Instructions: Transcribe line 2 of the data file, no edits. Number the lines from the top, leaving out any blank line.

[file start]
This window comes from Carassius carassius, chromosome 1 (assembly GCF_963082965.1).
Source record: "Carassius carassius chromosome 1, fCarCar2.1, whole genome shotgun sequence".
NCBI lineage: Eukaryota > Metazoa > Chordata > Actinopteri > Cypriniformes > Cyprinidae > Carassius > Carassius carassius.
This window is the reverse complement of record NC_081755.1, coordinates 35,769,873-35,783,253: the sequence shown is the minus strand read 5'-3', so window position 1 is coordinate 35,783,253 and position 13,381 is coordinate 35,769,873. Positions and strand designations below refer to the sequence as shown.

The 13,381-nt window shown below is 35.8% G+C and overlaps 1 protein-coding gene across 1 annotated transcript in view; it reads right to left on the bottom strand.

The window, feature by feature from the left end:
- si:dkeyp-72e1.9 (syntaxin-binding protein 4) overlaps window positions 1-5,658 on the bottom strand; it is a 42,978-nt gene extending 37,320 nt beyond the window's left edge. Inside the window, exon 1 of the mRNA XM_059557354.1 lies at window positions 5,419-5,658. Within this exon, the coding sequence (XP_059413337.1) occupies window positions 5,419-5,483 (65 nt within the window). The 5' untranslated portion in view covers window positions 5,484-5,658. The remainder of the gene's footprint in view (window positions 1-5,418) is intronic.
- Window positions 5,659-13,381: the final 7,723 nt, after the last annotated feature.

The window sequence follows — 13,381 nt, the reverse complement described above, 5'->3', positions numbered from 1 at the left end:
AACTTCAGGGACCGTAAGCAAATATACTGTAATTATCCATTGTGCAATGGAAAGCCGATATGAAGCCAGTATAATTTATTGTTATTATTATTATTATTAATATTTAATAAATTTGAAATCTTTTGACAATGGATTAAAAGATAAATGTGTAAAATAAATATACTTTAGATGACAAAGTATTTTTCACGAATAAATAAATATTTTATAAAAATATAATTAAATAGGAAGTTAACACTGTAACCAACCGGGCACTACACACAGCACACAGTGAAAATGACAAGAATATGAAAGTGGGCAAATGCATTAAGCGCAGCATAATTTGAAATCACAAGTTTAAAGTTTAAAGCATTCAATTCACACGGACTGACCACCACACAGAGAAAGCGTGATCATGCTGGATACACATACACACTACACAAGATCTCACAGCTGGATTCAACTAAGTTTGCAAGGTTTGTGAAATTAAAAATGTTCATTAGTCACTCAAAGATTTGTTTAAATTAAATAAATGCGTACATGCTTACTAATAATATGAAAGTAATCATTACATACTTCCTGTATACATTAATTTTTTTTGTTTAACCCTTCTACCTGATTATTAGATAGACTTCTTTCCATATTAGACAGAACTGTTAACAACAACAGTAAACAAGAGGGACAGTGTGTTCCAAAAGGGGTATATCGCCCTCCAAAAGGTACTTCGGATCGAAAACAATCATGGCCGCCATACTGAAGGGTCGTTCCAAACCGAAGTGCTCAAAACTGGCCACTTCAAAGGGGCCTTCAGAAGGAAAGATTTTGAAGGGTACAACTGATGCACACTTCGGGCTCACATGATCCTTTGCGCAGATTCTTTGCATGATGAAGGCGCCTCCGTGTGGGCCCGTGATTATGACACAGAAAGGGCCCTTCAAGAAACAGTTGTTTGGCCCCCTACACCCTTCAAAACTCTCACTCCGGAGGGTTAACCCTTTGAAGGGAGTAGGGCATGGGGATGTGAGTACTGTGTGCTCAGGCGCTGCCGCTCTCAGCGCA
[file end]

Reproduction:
Source record: "Carassius carassius chromosome 1, fCarCar2.1, whole genome shotgun sequence".